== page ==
Editor's Note: Ask TheStreet is designed to answer questions about the market, terms, strategies and investment methods. Please email us to ask a question, but keep in mind that we cannot offer specific investment- or stock-related advice.
Do companies still issue stock certificates? I rarely hear about them anymore. Thanks, J.B.
Don't worry, it's not your hearing that's the problem. It's just that stock certificates are quickly becoming a thing of the past, and soon will only be found hanging in people's offices.
As a result of legislation designed to foster corporate cost-cutting, only a handful of the 50 U.S. states still require public companies to issue physical certificates. Stock brokerage firms and many of the issuing companies enthusiastically support this effort, which is known as "dematerialization."
The move toward dematerialization seems to be just fine with most investors, who would rather use book-entry stock ownership, where the issuers record all details of ownership electronically. It is more convenient than locking stock certificates away in safe-deposit boxes.
According to the Securities Industry Association, book-entry ownership can be accomplished by having the securities held in the investor's account at the broker-dealer, a method known as putting it in "street name." Another alternative is the use of the Direct Registration System, where investors can have their positions electronically recorded by the issuer or at their transfer agent.
became the first company in the United States to do away with paper certificates. Investors now receive a computer-generated report showing them how many shares they have outstanding.
For the few investors who still prefer holding their shares in physical form, it can be a very expensive proposition, says Bob Kerstein, founder of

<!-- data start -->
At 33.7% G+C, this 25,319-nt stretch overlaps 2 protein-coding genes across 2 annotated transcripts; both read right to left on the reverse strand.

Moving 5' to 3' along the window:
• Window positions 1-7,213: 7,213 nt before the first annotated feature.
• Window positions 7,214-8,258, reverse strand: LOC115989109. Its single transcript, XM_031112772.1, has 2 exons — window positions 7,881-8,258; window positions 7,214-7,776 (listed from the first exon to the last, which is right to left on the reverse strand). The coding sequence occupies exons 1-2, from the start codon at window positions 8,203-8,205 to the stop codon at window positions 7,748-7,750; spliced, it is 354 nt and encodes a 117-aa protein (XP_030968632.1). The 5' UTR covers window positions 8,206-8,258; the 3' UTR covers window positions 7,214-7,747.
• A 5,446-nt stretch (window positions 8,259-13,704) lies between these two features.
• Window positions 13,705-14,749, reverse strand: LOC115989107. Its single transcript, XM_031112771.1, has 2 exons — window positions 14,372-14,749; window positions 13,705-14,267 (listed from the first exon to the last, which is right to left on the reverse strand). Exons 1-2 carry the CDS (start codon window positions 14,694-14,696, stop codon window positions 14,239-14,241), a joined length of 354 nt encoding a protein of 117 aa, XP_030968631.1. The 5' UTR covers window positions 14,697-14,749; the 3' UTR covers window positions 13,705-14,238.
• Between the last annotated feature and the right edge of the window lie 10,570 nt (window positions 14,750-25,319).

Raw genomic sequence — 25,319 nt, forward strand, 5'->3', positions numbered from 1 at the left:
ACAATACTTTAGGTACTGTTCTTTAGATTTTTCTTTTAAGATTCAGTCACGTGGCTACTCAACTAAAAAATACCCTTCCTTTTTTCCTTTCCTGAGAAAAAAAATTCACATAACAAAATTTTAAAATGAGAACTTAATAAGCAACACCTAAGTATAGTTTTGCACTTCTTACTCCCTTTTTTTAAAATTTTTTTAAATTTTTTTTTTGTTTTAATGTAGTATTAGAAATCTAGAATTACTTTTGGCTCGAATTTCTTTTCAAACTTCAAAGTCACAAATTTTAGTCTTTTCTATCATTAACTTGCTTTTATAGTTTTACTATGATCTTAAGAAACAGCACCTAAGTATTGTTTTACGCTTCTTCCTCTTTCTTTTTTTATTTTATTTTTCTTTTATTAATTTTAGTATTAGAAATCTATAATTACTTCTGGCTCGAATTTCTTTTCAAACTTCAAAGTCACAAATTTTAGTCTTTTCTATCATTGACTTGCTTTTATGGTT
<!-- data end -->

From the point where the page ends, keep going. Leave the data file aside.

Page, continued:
Scripophily.com. Scripophily is the hobby of collecting stock and bond certificates.
To go through a stock broker, says Kerstein, you will have to pay the trading price of the stock, plus the commission the broker charges, plus a stock-issuance fee. Depending on whom you use as a stock broker, the commissions can be anywhere from $15 to $50, and the stock-issuance fee can be anywhere from $50 to $100 per certificate.
"Due to the high cost of processing, risk of loss of certificates, handling costs, so on, it is clear the trend is toward the elimination of the paper stock certificate," says Kerstein.
That is certainly helping Kerstein's business. While the supply of new certificates reaching the collector market is dwindling, the hobby of scripophily continues to grow.
"Over the years, there have been millions of companies which needed to raise money for their businesses," says Kerstein. "And each company had their own story as to how they did it. These certificates give us a piece of that story."
Like classic baseball cards or antique stamps, there are many factors that determine the value of a stock certificate, including condition, age, historical significance, signatures, rarity and the type of engraving process.
Despite the move toward electronic ownership, one company that may continue printing stock certificates is
. The Disney stock certificate features Walt Disney himself surrounded by his classic characters, and is a popular gift for collectors and noncollectors alike.
Framed single shares of Disney are available for purchase on sites like
Oneshare.com. The price fluctuates, of course, with the price of the stock itself.